I realize many of the people who read this blog are familiar with the subject, so I’ll jump right into the debate (if you’re interested in a more elaborate introduction to the subject see links below).

Opposing Net Neutrality is like:

… posting a sign on the entrance to the US Internet saying “take your business elsewhere”: If starting an Internet business in the US means additional cost companies need to pay to broadband providers then entrepreneurs will start their businesses in countries that have neutral Internet policies. Europe?, Japan?, Canada?, China? they’ll be happy to welcome the entrepreneurs that were turned off by the new US “tax” on running an Internet company.

… giving incumbents a free pass: The Internet is a great platform for disrupting industries. Part of the reason it is so powerful is because there is a level playing field. A segregated Internet with exclusive “expressways” only the rich can afford will mean that a start-up will not be able to effectively compete with an incumbent who has deep pockets.

… telling investors to put their money into a different field: The Internet is a great investment opportunity. It is cheap to start a business and dream of changing the world. If the cost of starting an Internet company artificially goes up there will be less innovation and less opportunities for investors and entrepreneurs.

… killing the Internet as we know it: An Internet where only devices approved by the broadband provider can connect to the network, where only protocols that are friendly to the broadband provider’s business model will be allowed, where a site generating lots of traffic but little revenue for the broadband provider will run the risk of being put on a blacklist is not the Internet we know today. It will be a corporate, boring, stagnating, censored, complacent, crippled shadow of today’s Internet.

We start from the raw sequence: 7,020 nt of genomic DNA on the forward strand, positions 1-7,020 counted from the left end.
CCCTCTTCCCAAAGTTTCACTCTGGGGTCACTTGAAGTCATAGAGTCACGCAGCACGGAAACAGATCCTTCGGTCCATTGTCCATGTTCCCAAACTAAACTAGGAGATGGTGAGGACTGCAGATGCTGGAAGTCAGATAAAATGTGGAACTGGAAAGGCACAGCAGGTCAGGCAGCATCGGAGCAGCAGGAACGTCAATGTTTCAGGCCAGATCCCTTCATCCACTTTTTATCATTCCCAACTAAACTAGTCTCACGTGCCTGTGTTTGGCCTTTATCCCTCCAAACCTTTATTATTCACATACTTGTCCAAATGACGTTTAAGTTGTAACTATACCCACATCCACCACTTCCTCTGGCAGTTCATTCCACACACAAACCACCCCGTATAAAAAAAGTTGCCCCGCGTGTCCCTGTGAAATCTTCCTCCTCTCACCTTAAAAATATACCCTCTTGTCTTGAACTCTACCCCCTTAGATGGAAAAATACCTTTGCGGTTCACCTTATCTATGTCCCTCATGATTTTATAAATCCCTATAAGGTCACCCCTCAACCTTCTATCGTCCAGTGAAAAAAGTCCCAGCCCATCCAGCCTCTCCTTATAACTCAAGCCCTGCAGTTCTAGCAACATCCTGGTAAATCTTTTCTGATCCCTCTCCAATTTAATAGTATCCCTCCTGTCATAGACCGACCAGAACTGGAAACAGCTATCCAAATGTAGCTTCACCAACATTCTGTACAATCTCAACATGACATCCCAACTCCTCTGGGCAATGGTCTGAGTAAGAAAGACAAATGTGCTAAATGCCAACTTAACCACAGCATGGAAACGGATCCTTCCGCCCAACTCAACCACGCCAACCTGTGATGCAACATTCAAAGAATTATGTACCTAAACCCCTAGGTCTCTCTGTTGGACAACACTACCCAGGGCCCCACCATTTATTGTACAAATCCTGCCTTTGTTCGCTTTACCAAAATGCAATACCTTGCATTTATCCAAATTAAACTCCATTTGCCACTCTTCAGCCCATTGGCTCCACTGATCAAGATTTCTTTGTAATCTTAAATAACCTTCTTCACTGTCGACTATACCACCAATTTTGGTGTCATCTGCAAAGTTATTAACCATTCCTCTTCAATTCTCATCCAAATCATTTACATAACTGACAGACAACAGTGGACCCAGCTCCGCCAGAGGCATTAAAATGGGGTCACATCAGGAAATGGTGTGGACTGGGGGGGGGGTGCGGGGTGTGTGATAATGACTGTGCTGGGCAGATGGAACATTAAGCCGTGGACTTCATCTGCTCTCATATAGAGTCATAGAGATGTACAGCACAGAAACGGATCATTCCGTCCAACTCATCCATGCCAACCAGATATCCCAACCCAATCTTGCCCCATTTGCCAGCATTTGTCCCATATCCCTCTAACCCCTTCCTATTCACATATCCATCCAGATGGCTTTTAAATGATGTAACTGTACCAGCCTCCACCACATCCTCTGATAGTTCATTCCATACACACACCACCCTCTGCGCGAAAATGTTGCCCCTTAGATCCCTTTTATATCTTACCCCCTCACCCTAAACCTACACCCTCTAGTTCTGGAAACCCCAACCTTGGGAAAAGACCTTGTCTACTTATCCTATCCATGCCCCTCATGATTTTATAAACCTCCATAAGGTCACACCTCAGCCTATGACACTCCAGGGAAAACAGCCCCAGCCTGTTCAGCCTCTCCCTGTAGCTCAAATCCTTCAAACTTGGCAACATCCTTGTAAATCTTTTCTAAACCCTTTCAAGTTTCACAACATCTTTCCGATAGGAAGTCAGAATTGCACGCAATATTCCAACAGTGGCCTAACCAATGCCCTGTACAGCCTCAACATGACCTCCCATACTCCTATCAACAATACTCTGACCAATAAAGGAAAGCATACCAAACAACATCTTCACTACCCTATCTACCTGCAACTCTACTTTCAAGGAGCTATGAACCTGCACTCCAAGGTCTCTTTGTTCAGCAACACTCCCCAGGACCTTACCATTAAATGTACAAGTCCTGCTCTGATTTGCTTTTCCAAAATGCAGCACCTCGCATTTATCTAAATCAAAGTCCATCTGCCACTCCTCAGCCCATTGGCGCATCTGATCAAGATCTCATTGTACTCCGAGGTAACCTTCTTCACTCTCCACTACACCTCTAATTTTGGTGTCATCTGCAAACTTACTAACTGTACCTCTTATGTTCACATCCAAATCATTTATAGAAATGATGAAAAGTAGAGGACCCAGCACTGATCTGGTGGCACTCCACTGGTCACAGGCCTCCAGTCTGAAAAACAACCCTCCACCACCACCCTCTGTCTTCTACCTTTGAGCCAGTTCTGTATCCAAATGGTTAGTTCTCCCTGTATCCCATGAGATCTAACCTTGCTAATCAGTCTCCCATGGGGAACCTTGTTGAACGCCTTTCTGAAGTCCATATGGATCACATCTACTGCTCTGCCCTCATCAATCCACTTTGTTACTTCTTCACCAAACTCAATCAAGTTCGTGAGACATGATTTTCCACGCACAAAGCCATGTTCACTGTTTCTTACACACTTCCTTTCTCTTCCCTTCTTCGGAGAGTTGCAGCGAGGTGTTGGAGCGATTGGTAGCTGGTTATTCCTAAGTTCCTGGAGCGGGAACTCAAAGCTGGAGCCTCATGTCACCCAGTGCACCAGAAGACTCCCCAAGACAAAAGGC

There are potential risks to Net Neutrality. The most prominent are claims that once Net Neutrality is in effect the broadband providers will have no incentive to invest in their networks and will not be able to fight piracy. We believe that in a competitive market the motivation for investment will continue to exist and that the best way to fight piracy it to offer an easy to use and affordable legal alternative. It seems, however, the risk of inaction on Net Neutrality is greater.

Net Neutrality is crucial for the future of the Internet and the role of the US in a global economy. Besides making any data network (wired and wireless) neutral we should set an ambitious goal for a ubiquitous, affordable and fast broadband network in the US. It should be a national and strategic priority, and I hope the Obama administration and the FCC will take on the challenge and make it happen.

Further reading:
http://en.wikipedia.org/wiki/Network_neutrality
http://www.savetheinternet.com
http://www.handsoff.org
http://www.lessig.org/blog/2008/04/testifying_fcc_stanford.html
http://www.cato.org/pub_display.php?pub_id=9775
http://www.openinternetcoalition.com/
http://gullfoss2.fcc.gov/prod/ecfs/retrieve.cgi?native_or_pdf=pdf&id_document=6519841106
http://www.ftc.gov/reports/broadband/v070000report.pdf
http://www.google.com/help/netneutrality.html

Update: read the Chairman’s speech.

September 21, 2009 at 7:05 am